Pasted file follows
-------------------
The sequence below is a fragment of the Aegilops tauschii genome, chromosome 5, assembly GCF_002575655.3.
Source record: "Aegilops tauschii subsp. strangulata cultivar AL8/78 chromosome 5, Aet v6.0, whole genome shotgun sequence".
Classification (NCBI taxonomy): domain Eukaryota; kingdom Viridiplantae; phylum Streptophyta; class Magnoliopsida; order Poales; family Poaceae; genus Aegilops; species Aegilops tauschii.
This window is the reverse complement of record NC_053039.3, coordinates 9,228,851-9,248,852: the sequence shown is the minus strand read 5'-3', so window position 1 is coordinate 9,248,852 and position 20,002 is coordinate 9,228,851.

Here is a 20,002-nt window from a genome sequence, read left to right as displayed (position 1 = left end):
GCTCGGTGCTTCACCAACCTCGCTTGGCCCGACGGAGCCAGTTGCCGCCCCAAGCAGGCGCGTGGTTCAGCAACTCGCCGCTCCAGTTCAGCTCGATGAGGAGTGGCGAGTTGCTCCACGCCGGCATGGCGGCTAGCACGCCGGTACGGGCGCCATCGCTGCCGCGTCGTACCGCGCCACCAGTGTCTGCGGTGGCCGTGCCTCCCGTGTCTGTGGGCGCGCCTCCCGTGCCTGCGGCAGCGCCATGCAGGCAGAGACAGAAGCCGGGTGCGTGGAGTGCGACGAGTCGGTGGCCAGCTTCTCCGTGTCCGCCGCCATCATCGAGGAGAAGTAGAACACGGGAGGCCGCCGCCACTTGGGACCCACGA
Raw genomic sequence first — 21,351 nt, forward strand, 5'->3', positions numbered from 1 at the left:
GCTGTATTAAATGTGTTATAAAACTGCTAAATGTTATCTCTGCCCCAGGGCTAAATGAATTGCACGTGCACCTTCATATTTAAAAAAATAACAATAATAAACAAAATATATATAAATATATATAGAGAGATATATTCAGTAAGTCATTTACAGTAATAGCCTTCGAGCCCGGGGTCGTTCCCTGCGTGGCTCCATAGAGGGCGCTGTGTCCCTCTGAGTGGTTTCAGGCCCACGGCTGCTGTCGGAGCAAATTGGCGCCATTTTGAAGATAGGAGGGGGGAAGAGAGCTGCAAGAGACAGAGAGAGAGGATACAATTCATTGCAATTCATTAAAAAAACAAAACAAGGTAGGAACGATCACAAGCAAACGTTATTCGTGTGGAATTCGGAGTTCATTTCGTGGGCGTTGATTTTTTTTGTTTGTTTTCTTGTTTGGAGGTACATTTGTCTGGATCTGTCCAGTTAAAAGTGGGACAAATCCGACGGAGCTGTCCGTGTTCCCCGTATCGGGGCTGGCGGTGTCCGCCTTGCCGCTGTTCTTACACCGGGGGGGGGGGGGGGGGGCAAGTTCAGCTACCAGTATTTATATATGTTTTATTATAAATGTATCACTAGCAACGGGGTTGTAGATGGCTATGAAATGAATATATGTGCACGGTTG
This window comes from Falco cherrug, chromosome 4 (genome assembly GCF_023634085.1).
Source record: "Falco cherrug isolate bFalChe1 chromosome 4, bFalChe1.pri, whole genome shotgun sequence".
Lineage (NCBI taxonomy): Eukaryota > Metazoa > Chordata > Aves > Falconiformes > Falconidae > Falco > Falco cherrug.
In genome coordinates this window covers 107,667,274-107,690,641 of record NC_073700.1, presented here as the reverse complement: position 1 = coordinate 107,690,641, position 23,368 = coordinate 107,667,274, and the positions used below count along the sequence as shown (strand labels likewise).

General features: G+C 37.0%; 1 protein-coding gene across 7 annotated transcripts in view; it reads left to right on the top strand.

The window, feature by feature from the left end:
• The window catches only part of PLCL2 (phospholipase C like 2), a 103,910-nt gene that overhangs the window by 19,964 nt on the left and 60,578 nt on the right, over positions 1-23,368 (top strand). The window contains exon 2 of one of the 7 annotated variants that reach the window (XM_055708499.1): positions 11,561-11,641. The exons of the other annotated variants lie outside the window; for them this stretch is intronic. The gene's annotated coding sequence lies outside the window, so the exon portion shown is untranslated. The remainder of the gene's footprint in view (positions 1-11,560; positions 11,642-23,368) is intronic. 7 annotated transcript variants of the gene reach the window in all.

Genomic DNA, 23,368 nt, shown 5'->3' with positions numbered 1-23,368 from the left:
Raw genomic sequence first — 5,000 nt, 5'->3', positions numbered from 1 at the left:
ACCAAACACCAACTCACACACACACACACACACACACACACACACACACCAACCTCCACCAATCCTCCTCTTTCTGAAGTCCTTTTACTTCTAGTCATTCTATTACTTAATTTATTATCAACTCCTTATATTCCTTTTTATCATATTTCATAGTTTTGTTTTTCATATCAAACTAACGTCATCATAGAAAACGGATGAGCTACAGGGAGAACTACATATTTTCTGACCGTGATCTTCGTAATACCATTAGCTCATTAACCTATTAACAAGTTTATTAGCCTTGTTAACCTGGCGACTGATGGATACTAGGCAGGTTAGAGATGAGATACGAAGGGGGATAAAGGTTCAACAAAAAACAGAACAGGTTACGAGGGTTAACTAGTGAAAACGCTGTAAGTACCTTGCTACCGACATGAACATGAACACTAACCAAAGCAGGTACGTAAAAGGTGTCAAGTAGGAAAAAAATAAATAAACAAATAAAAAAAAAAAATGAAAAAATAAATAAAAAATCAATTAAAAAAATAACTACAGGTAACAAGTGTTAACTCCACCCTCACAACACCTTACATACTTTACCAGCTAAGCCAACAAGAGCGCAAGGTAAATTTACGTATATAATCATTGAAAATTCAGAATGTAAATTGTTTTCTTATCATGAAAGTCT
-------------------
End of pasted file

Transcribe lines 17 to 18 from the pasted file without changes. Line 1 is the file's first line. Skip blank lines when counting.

Raw genomic sequence first — 5,000 nt, 5'->3', positions numbered from 1 at the left:
ACCAAACACCAACTCACACACACACACACACACACACACACACACACACCAACCTCCACCAATCCTCCTCTTTCTGAAGTCCTTTTACTTCTAGTCATTCTATTACTTAATTTATTATCAACTCCTTATATTCCTTTTTATCATATTTCATAGTTTTGTTTTTCATATCAAACTAACGTCATCATAGAAAACGGATGAGCTACAGGGAGAACTACATATTTTCTGACCGTGATCTTCGTAATACCATTAGCTCATTAACCTATTAACAAGTTTATTAGCCTTGTTAACCTGGCGACTGATGGATACTAGGCAGGTTAGAGATGAGATACGAAGGGGGATAAAGGTTCAACAAAAAACAGAACAGGTTACGAGGGTTAACTAGTGAAAACGCTGTAAGTACCTTGCTACCGACATGAACATGAACACTAACCAAAGCAGGTACGTAAAAGGTGTCAAGTAGGAAAAAAATAAATAAACAAATAAAAAAAAAAAATGAAAAAATAAATAAAAAATCAATTAAAAAAATAACTACAGGTAACAAGTGTTAACTCCACCCTCACAACACCTTACATACTTTACCAGCTAAGCCAACAAGAGCGCAAGGTAAATTTACGTATATAATCATTGAAAATTCAGAATGTAAATTGTTTTCTTATCATGAAAGTCT